Visteon hosts Pragyan assisted driving Hackathon in India
Following a hugely successful partnership with Bangalore-based UVCE technical university in September 2018 – which saw the inaugural CodeFury event – Visteon has once again teamed up with an educational facility to launch the Pragyan Hackathon 2019 - hosting scores of college students in a 30-hour event that promoted the use of coding to solve technical automotive problems.
Staged at Visteon’s technology center in Chennai in conjunction with the National Institute of Technology Tiruchirappalli (NIT Trichy), the initiative attracted more than 60 student participants, who worked tirelessly in teams from Jan. 19-20 to produce creative solutions and develop prototypes that focused on visualization for vehicle camera systems and seamless interactions for infotainment systems.
With a 75,000INR prize for the winner, participants were encouraged to harness their skills, knowledge and understanding of coding to implement assisted driving solutions for user interface design, infotainment systems for smart tourist mobility and other related products.
Delivering the most complete, creative and technically sound project, the judging panel awarded the first prize to three-man team WGI for their inventive assisted driving solution. The idea proposed revolved around a state-of-the-art algorithm for real-time object detection, called YOLO, identifying various traffic signals, cars and people on a real-time stream from a car.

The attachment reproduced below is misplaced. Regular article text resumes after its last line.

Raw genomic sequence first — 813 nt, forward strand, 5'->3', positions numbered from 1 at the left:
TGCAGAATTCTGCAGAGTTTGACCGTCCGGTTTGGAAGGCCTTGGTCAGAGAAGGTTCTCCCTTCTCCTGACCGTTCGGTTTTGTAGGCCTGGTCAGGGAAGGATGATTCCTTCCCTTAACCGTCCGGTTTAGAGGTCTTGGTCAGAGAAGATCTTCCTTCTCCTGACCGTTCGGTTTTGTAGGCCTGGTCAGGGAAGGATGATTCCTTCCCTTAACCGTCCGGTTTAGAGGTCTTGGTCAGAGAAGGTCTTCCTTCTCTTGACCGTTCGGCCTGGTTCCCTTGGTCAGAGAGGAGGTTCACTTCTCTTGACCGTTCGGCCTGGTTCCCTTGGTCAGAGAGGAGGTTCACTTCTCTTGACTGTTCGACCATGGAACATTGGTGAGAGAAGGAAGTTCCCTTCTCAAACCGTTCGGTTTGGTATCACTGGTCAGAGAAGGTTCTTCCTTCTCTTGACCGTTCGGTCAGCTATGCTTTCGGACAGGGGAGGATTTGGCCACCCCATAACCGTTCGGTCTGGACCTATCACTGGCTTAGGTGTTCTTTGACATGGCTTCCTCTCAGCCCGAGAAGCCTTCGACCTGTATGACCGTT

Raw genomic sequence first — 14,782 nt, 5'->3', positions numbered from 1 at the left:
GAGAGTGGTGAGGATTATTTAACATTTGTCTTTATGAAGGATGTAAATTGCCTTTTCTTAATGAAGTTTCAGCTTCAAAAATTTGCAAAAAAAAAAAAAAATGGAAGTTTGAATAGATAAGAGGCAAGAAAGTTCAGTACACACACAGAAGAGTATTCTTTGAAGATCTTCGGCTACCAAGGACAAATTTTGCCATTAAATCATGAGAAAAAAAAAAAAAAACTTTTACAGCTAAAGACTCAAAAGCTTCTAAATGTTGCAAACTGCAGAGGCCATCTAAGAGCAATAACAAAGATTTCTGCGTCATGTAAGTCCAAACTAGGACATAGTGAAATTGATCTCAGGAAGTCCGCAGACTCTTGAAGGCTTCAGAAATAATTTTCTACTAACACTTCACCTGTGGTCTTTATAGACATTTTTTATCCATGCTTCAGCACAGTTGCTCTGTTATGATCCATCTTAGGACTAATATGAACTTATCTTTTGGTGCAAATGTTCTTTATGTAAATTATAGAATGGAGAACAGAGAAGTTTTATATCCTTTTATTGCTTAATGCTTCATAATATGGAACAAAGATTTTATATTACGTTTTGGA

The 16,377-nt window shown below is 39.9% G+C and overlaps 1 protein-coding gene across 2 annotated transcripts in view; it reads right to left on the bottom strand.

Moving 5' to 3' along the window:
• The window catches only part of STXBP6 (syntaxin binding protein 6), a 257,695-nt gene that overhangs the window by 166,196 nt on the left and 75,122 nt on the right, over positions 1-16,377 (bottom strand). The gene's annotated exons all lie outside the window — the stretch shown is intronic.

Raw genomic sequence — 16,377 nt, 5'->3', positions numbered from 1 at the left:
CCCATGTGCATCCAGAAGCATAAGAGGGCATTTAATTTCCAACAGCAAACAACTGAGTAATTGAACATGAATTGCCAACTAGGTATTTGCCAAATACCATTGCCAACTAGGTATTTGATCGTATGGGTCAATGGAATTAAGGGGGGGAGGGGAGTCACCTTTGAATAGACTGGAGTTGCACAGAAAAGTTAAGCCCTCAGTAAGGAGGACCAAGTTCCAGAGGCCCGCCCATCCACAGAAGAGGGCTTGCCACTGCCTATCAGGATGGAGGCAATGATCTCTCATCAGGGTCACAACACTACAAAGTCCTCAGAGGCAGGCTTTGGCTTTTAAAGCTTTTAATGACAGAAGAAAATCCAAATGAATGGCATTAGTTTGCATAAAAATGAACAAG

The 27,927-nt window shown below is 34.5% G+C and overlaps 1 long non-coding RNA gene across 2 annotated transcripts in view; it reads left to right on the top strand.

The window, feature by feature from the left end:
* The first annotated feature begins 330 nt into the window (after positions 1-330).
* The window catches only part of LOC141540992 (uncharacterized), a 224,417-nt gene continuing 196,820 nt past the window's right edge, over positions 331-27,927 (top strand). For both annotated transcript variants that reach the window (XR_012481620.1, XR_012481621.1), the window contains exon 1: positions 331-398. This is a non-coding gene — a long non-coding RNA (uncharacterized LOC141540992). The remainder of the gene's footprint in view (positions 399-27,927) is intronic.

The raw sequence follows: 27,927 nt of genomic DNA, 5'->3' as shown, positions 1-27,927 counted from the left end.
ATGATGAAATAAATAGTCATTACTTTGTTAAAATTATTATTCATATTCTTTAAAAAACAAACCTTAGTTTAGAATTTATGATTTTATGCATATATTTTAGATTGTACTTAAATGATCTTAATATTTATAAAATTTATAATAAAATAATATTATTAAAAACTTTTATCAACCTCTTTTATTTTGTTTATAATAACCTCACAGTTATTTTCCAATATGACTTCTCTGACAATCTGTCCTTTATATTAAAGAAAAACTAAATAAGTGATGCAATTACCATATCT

The device was designed to warn the driver of potential obstacles that they might not have noticed yet. It also included a feature which recognizes if the driver is drowsy; sounding an alarm to regain their attention if it deems their focus behind the wheel is slipping.
“It was great hosting and interacting with the bright young technical minds representing various colleges. The students came up with some excellent projects and put in serious effort to code and demonstrate to the judges. The Hackathon helped us build a talent pipeline and identify potential interns – and we are already thinking about hosting a further Hackathon for our own employees.”
Other imaginative projects that stood out across the two-day event included a web application that incentivized driver focus using computer vision; facial recognition software for smartphone usage that could help detect and prevent driver drowsiness; and a scoring system for would-be drivers to gain their licence by passing a test – set and adjudicated over autonomously.
The majority of students who participated at the Pragyan event are currently in the second and third years of their computer science engineering degrees and will be encouraged to take the experience and skills learnt from the Hackathon forward into the remainder of their studies.